Americans will look back on pre-autonomy like the age of Casio calculators and DOS prompts. Remember cab drivers? Remember traffic jams? Remember when parents lived in dread that their children would die in a car accident? Death and major injury from traffic accidents will drop drastically. The automobile’s other costs—decreased productivity, fuel burned in uncoordinated traffic—will be swept away. “Beyond the practical benefits, autonomous cars could contribute $1.3 trillion in annual savings to the U.S. economy alone,” wrote Ravi Shanker, a Morgan Stanley analyst covering the U.S. auto business. Global savings? Somewhere in the neighborhood of $5.6 trillion.
These same benefits would return mobility to millions on the margins, including the elderly, the working poor and those who have lost their driving privileges due to a criminal record. (It’s not hard to see the throughline between autonomy and the hobbling economic effects of mass incarceration.)
In August 2015, Morgan Stanley nearly doubled its price target for Tesla TSLA, -0.26% , to $465 per share, based on an analysis of Tesla’s so-far secret shared-mobility plan. “We view this as a business opportunity,” wrote Morgan Stanley analyst Adam Jonas, “[that could] more than triple the company’s potential revenues by 2029.”
At this point a fair reader might wonder if I have ever been to America. The notion that we as consumers will forgo the awesome pleasures of the automobile—the privilege, the mobility, the identity—to share vehicles is, I grant, unfamiliar.
But America’s much-sung-about love affair with the automobile has grown cold. Rates of motor-vehicle licensure are already plummeting among young Americans. The obligations and costs of transportation—an average 17% of household budgets—are driving them out of automobility altogether. And enthusiasm for automotive culture is waning too, as the empty seats at Nascar events attest.
Personal-vehicle ownership isn’t going away. Some people will own and cherish cars. But those people and their cars will be considered classics. Rates of ownership will decline, an artifact of an era of hyperprosperity and reckless glut. Twenty-five years from now, the only people still owning cars will be hobbyists, hot rodders and Flat Earth dissenters. Everyone else will be happy to share.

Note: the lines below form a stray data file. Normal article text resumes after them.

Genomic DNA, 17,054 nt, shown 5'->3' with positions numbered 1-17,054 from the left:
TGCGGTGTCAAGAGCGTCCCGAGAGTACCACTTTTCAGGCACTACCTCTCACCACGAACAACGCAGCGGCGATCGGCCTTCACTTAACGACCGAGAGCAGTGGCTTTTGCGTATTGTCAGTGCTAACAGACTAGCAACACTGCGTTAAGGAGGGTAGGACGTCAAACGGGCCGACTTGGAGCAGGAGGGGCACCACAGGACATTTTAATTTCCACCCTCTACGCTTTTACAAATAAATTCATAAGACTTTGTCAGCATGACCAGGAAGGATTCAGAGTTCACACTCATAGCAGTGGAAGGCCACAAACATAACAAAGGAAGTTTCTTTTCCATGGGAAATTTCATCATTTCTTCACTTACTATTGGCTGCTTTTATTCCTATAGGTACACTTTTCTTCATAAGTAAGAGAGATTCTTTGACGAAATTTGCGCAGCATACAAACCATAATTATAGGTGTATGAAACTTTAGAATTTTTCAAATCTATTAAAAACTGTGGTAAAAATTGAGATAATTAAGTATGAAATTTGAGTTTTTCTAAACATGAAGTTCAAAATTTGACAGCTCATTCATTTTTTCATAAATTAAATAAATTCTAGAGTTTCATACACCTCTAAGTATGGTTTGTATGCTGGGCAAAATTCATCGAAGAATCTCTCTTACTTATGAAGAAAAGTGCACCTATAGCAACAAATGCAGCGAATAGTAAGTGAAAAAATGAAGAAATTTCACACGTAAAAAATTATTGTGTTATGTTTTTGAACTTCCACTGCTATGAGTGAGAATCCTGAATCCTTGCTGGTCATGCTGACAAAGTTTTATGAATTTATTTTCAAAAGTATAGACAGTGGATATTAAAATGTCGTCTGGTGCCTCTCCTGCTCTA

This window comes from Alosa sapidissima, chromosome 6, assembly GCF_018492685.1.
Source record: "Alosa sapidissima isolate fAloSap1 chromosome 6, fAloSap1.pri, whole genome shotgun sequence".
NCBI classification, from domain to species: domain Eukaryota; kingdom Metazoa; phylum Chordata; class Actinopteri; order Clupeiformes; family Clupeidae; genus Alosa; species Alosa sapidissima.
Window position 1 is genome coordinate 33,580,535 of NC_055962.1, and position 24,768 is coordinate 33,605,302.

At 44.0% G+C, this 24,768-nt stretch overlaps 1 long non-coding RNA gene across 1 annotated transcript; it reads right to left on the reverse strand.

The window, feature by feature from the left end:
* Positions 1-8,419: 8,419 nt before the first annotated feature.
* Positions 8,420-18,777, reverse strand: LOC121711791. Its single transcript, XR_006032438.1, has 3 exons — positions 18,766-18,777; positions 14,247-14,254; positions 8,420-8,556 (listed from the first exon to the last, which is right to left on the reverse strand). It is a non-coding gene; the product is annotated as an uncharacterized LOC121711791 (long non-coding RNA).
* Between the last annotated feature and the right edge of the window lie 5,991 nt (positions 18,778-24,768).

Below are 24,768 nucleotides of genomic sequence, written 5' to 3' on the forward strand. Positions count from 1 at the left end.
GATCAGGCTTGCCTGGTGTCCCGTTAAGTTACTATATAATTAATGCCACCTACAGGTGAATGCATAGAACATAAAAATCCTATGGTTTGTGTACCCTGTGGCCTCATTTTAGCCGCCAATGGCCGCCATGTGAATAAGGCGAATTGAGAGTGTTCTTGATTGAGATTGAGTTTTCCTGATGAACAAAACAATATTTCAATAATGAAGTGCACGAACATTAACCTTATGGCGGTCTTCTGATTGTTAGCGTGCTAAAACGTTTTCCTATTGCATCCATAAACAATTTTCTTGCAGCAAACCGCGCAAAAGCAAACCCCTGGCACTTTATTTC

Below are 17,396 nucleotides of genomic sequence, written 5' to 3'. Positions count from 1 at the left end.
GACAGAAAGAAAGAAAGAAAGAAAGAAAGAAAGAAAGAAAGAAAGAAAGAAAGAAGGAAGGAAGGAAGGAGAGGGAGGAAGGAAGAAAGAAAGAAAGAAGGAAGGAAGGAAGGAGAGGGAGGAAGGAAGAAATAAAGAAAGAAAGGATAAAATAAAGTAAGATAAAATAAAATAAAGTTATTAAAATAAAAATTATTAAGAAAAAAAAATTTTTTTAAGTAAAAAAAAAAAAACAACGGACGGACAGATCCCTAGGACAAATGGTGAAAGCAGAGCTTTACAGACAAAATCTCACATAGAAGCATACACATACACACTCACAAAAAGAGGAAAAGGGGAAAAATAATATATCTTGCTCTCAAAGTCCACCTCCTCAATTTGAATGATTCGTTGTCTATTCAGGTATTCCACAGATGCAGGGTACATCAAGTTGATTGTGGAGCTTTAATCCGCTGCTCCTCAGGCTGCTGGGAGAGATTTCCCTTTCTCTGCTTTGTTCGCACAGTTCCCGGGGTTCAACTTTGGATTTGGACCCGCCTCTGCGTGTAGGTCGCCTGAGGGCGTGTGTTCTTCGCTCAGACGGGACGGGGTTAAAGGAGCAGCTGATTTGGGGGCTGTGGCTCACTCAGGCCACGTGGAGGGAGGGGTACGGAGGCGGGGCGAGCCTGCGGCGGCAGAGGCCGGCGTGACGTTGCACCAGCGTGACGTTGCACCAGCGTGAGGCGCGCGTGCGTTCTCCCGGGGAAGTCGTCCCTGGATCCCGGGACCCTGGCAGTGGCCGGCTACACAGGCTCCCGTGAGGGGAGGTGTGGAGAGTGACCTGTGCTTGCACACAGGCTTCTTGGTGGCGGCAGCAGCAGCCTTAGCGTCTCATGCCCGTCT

Bottom line …
We are not living in the future and political corruption runs rampant in the land. Why cede greater control over your life in exchange for a little convenience. Once the government has their hooks into an ongoing revenue stream – it only gets worse as you feed the beast.
Unless you are a progressive socialist democrat, there is no future in being controlled by systems that respond to their true owners, the people who license the software and follow the government’s dictates.
Maintain your independence and your vehicle.
“Nullius in verba.”-- take nobody's word for it!
“Beware of false knowledge; it is more dangerous than ignorance.”-- George Bernard Shaw
“Progressive, liberal, Socialist, Marxist, Democratic Socialist -- they are all COMMUNISTS.”
“The key to fighting the craziness of the progressives is to hold them responsible for their actions, not their intentions.” – OCS "The object in life is not to be on the side of the majority, but to escape finding oneself in the ranks of the insane." -- Marcus Aurelius “A people that elect corrupt politicians, imposters, thieves, and traitors are not victims... but accomplices” -- George Orwell
“The key to fighting the craziness of the progressives is to hold them responsible for their actions, not their intentions.” – OCS
"The object in life is not to be on the side of the majority, but to escape finding oneself in the ranks of the insane." -- Marcus Aurelius
“A people that elect corrupt politicians, imposters, thieves, and traitors are not victims... but accomplices” -- George Orwell